Image of Banksy
Release Date: 
June 28, 2022
Rizzoli Electa
Reviewed by: 

“an important analysis and catalogue of a genius at work with a smirk on his never-seen face. The aggregate of his art is Banksy’s validation and legacy. Banksy is a worthy testimonial to him and a beautiful bouquet for a legend in the making.“

There is a genius in our midst. The early 2000s have witnessed the rise of an artist who is a modern-day Goya, a political Picasso, a clever Warhol, and a mischievious Basquiat. All the contemporary challenges of art and artists are personified in the mysterious and enigmatic artist known as Banksy. Stefano Antonelli and Gianluca Marziani have taken on the formidable task of trying to define the undefinable. Banksy, the man, is astounding and astonishing; Bansky, the book, is a bold and exhaustive attempt to bring his career and reputation to a respectable analysis by two experienced curators and historians.

Antonelli and Marziani are gifted Italian art lovers who have created the first definitive catalogue of Banksy’s prodigious career. The authors take a deep dive into all aspects of Banksy’s oeuvre including his graffiti, stencils, silkscreens, sculpture, paintings, movies, and memorabilia. But even under the authors‘ penetrating microscope, Banksy remains a mystery.

As such, Banksy is like Banksy himself. The authors have brilliantly endeavored to translate the rocketing phenomenom of the artist into a coherent monograph. When held in the reader’s hands the cover seems to suggest a rather conventional coffee-table art book. However, once opened, the body of the book is a visual explosion of images and words.The layout and the content is a bold and successful attempt to examine the mid-career arc of an artistic provocoteur, trouble-maker, subversive, and iconoclast.

Banksy emerged from the graffiti and post-graffiti chaos of the late 20th century from which the genre of Street Art evolved. Banksy became the high priest of Street Art. His chosen anonymity, fearlessness,  and street cred were typical of the renegade artists who used city walls as their canvas. Spray cans, stencils, and  billboard paste were their brushes, but Banksy’s extraordinary talents and the ubiquity of his creations set him apart.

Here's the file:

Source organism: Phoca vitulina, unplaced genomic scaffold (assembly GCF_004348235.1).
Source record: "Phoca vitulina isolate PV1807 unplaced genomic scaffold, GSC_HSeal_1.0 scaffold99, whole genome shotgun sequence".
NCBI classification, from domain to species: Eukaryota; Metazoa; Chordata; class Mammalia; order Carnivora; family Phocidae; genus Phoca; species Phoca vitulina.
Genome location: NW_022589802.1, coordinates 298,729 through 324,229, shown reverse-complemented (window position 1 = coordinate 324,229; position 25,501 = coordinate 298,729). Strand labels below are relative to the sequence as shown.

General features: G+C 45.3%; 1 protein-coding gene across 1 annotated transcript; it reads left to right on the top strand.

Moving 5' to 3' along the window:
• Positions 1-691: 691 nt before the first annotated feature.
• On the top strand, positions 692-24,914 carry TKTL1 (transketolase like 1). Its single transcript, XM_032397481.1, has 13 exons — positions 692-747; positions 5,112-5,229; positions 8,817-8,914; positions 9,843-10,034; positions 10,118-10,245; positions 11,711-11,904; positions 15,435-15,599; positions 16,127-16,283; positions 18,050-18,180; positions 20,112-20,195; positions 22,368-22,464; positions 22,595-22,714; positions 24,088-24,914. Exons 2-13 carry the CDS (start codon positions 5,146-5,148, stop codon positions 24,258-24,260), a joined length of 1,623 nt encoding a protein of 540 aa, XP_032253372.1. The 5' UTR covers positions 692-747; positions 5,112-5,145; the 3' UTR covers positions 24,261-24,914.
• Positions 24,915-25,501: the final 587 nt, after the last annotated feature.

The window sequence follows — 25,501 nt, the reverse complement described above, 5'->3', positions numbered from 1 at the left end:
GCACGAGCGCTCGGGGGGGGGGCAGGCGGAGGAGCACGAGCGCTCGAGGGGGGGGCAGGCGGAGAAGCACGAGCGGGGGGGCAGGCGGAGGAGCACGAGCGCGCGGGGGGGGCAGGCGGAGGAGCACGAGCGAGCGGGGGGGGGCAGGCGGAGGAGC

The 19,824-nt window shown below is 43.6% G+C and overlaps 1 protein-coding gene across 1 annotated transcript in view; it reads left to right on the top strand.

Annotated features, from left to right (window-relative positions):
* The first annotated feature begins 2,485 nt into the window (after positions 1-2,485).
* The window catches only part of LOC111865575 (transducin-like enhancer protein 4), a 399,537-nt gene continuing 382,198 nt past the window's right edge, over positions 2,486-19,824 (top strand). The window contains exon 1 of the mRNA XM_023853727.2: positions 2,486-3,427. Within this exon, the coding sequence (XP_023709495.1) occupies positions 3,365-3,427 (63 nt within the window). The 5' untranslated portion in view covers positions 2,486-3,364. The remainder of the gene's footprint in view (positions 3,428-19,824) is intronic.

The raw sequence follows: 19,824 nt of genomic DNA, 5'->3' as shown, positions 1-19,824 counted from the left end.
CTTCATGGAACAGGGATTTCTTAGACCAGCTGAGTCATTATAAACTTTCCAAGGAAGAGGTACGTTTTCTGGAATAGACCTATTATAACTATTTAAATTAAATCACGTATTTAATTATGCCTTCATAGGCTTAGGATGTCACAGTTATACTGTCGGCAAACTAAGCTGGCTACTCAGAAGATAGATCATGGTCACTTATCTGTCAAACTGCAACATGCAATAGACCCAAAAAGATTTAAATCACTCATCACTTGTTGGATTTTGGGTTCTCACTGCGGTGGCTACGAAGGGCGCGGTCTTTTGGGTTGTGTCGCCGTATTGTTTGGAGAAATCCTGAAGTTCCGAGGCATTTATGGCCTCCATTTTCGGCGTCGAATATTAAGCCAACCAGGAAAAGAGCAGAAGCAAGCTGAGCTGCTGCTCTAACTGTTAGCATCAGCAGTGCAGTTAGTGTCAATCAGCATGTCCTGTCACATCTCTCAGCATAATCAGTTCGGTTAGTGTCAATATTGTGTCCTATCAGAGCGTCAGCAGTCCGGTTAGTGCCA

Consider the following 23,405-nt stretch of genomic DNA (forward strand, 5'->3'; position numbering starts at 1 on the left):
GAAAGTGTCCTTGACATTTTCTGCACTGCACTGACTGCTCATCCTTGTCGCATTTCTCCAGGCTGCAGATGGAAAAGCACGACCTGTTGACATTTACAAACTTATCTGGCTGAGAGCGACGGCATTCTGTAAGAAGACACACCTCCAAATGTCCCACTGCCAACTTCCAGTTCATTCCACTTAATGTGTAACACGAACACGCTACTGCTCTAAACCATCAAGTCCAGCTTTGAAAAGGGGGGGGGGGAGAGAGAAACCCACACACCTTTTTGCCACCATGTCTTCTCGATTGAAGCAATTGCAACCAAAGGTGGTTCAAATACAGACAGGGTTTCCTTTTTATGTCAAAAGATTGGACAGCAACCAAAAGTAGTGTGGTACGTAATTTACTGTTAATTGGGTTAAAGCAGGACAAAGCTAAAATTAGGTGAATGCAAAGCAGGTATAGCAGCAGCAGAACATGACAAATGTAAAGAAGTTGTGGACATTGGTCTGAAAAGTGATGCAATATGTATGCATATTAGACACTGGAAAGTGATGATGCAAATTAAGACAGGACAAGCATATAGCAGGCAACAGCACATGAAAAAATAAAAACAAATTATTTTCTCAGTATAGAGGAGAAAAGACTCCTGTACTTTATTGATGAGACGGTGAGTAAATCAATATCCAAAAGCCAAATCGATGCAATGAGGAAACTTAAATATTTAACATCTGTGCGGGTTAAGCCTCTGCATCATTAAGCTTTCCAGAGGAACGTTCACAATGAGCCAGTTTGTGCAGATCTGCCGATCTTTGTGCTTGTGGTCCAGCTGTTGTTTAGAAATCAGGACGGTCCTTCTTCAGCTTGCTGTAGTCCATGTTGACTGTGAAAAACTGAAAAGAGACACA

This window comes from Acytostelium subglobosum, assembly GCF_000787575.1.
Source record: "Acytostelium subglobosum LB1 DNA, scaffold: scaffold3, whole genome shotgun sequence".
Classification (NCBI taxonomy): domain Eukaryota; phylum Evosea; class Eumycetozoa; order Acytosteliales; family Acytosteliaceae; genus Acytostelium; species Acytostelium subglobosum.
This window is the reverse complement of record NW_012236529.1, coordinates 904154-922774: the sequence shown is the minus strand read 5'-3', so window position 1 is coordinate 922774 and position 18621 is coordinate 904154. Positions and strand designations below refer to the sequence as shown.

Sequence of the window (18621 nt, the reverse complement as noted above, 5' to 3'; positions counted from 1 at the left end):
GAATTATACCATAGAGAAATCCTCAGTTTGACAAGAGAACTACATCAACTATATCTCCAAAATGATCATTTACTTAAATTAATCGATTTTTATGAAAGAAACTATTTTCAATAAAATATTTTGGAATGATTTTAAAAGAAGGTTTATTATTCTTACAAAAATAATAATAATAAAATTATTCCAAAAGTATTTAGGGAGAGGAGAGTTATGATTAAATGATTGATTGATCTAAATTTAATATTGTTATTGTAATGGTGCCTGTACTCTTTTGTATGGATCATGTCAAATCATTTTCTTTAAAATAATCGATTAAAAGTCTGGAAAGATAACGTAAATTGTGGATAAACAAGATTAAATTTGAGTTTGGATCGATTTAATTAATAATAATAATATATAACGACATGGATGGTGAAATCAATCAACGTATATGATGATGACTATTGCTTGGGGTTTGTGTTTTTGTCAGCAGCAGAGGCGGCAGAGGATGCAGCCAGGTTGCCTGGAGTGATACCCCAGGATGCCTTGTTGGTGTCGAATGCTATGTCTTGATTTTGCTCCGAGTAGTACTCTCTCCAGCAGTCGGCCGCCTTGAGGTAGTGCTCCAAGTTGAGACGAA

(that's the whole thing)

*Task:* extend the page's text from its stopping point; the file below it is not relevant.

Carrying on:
Suddenly Banksy was everywhere with his daring and brilliant visual parodies, puns, and political broadsides. Banskys appeared in England, France, Mexico, Germany, Israel, the United States, among others. His ubiquity was extraordinary, but it was his artistic gifts that were unmistakable. His scathing political attacks were, and are, powerfully brilliant, but it is his cleverness and his cool that are the attributes that have catapaulted him past his peers.

Banksy chronicles it all. The reader is witness to Banksy’s earliest anonymous graffiti scribbles to his astonishing global name recognition and the stratospheric prices realized for his work at auctions and in galleries.

As in the artist’s hilarious and historic 2010 documentary film, Exit Through the Gift Shop,  Bansky’s face is never revealed and his true voice is never heard. This is the artist as outlaw and renegade and Banksy reinforces and respects the artist‘s anonymity and his scathing wit without any insight or hints into his true identity.

There is a new paradigm in the art world and Banksy has mastered this seismic shift, perhaps better than anyone. Artists no longer have to take their work to museums, curators, or galleries for validation and exposure. Rather the Street Artists have determined that they can bypass these traditional institutions and show their work directly to the public.

The authors note with perspicacity that: ‘‘A wall is the most effective canvas for any form of public art. This was the case in the Lascaux and Chauvet caves, and it was the case for centuries of masterful Italian painting . . .“

The reference to the cave paintings is particularly insighful. In fact there is a beautiful allusion to this prehistoric legacy in an illustration of a Banksy work from 2008 on a London wall, Graffiti Remover (Whitewashing Lascaux) in which a municipal worker in his orange vest is spray painting white paint over Lascaux-like images. This illustration of this brilliant mural is in itself well worth the price of the book, and it is a good reason for Banksy to be included in any art library.  

The authors have produced an important analysis and catalogue of a genius at work with a smirk on his never-seen face. The aggregate of his art is Banksy’s validation and legacy. Banksy is a worthy testimonial to him and a beautiful bouquet for a legend in the making.

Banksy is the artist for our generation. Banksy is the book for our times.